The History of Neon Lights

H/T Backthenhistory.com

A look back through the sands of time at neon lights.

The 1920s through the 1960s are considered the Golden Age of Neon in America. During this time, businesses across the country lit up their storefront windows with the glow of brightly colored neon signs. A new technology at the time, neon lights were considered magical and mesmerizing. So, where did these glowing signs come from and how did they get so popular?

Initial Creation

Neon lights were created by a French engineer named Georges Claude. He demonstrated his invention for the first time at the Paris Motor Show in 1910. Claude had previously created a method for liquifying air in 1902, and neon was a byproduct of the air liquifaction process he had developed. With the large quantities of neon gas he was producing at his air liquefaction business, he was able to create his neon lights.

Claude’s design was based on the Geissler tube, an electrified glass tube that contained a rarefied gas and was invented in 1855 by Heinrich Geissler, a German glassblower and physicist. To make his famous neon lights, Claude filled a glass tube with his newly created rarefied neon gas. Then he passed an electrical current through the rarefied neon gas, which caused it to glow and emit a dark orange light.

Introduction of Different Colors

Because neon gas was the first type of gas that Claude used in his lights, the term “neon lights” was established. However, not all neon signs use neon gas. In fact, as his lights gained popularity, Claude began using different rarified gasses and fluorescent coatings with his tubes in order to create different colors. Some of the gasses he used included:

  • Hydrogen to produce red light
  • Helium to produce yellow lights
  • Carbon dioxide to produce white lights
  • Mercury to produce blue lights
Image Source: https://www.westjetmagazine.com/story/article/four-cities-where-neon-lights-up-night

Glass Bending

But how did these straight glass tubes of gas become the twisty, glowing signs we are all so familiar with? Once the tubes were filled with the appropriate gas or gases, the ends had to be sealed off with metal electrodes. Then the glass would be heated just enough to make it flexible. Handheld tools were then used to carefully bend the tubes into the desired shape. Usually, neon signs would spell out business names or basic logos. Many of them also proclaimed generic messages like, “Open!” or “Vacancy!”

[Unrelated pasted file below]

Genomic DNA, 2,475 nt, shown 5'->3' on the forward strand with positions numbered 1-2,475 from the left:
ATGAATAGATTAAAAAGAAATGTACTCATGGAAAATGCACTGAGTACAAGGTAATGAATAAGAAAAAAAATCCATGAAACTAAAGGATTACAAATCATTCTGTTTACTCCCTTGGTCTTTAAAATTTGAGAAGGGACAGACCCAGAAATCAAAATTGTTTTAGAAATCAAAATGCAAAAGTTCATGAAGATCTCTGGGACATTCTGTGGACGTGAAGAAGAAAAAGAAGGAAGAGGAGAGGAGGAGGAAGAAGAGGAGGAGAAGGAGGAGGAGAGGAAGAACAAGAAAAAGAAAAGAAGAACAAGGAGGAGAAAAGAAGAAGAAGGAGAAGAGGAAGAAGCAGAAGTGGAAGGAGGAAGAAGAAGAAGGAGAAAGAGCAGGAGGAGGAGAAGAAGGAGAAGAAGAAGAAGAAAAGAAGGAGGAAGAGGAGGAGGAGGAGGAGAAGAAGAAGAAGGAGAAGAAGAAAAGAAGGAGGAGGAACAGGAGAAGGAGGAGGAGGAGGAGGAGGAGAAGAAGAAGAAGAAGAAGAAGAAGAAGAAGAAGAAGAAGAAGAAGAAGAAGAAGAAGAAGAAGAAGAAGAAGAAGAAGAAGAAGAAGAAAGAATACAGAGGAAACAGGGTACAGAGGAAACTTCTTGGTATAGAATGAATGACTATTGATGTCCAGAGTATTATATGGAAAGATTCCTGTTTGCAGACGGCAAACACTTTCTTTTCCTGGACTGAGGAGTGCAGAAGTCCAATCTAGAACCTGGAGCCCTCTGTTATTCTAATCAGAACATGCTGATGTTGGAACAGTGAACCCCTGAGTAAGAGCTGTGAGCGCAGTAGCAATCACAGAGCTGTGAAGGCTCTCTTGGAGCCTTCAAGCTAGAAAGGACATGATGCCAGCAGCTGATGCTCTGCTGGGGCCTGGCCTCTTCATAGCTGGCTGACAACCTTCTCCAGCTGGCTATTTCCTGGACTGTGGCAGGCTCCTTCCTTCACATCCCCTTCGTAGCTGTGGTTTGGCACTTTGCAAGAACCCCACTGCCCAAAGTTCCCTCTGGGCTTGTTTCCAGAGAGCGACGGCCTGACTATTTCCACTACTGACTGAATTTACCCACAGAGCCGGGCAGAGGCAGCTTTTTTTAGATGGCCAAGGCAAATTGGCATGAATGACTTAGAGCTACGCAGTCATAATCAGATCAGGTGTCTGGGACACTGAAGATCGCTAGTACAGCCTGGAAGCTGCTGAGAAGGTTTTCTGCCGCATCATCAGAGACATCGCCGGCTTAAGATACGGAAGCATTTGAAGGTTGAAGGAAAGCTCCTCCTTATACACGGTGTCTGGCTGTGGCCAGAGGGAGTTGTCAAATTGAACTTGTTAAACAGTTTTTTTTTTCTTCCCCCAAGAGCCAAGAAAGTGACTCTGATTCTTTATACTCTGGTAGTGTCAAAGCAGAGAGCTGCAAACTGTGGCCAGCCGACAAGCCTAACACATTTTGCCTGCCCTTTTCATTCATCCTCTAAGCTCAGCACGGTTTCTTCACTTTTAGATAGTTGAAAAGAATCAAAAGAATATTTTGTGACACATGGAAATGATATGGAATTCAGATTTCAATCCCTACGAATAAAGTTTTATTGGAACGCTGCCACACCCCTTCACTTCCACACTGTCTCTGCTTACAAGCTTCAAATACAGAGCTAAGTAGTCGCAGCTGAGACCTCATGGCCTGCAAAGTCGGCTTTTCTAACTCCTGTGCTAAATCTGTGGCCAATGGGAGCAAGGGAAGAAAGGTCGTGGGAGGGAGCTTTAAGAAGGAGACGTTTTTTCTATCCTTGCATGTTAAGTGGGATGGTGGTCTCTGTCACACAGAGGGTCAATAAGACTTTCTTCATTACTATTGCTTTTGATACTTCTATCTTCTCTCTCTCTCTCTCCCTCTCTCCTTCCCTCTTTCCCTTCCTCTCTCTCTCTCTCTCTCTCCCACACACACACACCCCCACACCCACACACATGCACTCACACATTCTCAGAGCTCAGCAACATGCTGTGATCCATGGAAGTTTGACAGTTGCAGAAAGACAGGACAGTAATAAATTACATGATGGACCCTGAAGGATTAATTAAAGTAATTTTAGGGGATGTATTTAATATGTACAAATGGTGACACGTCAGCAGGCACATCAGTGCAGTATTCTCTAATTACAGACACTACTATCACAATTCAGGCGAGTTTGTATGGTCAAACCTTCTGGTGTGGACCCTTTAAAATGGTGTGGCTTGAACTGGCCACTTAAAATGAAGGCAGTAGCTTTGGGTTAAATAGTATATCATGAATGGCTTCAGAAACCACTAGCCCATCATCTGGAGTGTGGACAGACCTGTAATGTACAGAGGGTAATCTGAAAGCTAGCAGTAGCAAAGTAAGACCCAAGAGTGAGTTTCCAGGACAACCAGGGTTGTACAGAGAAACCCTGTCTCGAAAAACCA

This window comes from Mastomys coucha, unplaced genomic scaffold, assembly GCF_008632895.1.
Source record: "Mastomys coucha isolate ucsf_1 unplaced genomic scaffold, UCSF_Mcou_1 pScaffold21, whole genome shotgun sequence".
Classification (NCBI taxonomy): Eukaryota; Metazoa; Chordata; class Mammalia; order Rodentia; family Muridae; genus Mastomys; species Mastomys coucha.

Popularity in Paris and America

The first product to advertise using a neon sign was Cizano in Paris in 1913. Then in 1919, the Paris Opera acquired their own neon sign. From there, the neon trend took off and Paris was aglow with neon lights. In 1923, neon lights were introduced to the United States. Claude’s company, Claude Neon, sold the first two neon signs in America to a Packard car dealership in Los Angeles. Soon after, neon signs exploded in popularity. Americans embraced neon lights in a way that no other country did. New York City’s Times Square was especially well known for using the new technology. Although neon lights were expensive, businesses considered them a novelty that caught consumer’s attention and helped them stay competitive. People would stop and stare at the glowing light, which was often referred to as “liquid fire.”

A Lingering Fascination

While neon lights eventually gave way to more efficient LED lighting, they still carry with them a certain fascination. Today, only about 18% of signs are neon lights, while 40% now use LEDs. However, neon lights are still visible in some storefronts and remain especially popular among businesses wishing to evoke nostalgia for the 1940s and 1950s in America.

Author: deplorablesunite

I am a divorced father of two daughters. I am a proud Deplorable.

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